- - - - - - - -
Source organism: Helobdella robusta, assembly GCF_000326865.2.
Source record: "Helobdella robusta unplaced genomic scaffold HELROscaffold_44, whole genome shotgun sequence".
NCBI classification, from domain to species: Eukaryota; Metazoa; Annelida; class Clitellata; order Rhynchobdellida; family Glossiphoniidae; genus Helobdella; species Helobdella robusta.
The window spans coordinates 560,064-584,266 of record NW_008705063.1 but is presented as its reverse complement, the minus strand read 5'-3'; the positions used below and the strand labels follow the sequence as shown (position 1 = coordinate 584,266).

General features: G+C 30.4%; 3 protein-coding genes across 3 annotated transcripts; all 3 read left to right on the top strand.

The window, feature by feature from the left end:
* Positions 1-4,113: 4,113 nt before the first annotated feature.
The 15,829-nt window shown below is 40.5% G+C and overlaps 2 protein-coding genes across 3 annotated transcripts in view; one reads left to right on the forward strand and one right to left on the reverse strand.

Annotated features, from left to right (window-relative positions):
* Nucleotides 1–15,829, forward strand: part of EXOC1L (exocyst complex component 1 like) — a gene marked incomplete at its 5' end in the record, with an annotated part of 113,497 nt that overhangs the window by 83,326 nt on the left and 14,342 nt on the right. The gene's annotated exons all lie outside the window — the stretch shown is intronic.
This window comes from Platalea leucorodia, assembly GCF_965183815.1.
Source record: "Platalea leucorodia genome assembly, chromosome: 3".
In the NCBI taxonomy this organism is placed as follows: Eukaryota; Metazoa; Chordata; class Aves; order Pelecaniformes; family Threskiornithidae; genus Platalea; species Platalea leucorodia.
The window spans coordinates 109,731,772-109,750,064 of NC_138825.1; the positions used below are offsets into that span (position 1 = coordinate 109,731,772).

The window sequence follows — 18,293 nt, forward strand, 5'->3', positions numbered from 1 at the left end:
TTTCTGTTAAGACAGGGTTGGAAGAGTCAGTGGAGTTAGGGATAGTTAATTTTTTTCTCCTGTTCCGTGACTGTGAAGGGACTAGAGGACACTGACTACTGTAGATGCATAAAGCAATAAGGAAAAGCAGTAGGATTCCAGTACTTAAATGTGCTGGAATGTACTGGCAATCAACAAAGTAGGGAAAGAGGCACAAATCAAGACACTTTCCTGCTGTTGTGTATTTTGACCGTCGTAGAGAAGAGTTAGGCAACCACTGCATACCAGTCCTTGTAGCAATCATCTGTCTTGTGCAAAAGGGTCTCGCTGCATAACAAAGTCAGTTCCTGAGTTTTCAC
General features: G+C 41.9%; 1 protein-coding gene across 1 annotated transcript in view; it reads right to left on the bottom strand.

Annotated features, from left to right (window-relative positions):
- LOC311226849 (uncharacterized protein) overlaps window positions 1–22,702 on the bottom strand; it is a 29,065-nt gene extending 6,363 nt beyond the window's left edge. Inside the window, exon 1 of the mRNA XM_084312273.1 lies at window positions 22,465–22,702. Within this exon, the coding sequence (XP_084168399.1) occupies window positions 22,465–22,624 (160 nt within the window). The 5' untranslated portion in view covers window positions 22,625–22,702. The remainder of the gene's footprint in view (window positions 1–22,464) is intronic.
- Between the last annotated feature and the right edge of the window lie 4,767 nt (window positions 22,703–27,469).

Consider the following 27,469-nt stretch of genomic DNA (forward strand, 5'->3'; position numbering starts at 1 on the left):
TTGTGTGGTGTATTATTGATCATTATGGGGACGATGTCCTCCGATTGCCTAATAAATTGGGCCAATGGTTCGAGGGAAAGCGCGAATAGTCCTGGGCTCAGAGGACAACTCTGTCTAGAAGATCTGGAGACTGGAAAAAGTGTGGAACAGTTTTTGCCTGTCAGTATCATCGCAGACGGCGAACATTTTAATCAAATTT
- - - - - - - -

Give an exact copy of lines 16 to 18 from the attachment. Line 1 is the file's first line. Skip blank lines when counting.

TTTCTGTTAAGACAGGGTTGGAAGAGTCAGTGGAGTTAGGGATAGTTAATTTTTTTCTCCTGTTCCGTGACTGTGAAGGGACTAGAGGACACTGACTACTGTAGATGCATAAAGCAATAAGGAAAAGCAGTAGGATTCCAGTACTTAAATGTGCTGGAATGTACTGGCAATCAACAAAGTAGGGAAAGAGGCACAAATCAAGACACTTTCCTGCTGTTGTGTATTTTGACCGTCGTAGAGAAGAGTTAGGCAACCACTGCATACCAGTCCTTGTAGCAATCATCTGTCTTGTGCAAAAGGGTCTCGCTGCATAACAAAGTCAGTTCCTGAGTTTTCAC
General features: G+C 41.9%; 1 protein-coding gene across 1 annotated transcript in view; it reads right to left on the bottom strand.

Annotated features, from left to right (window-relative positions):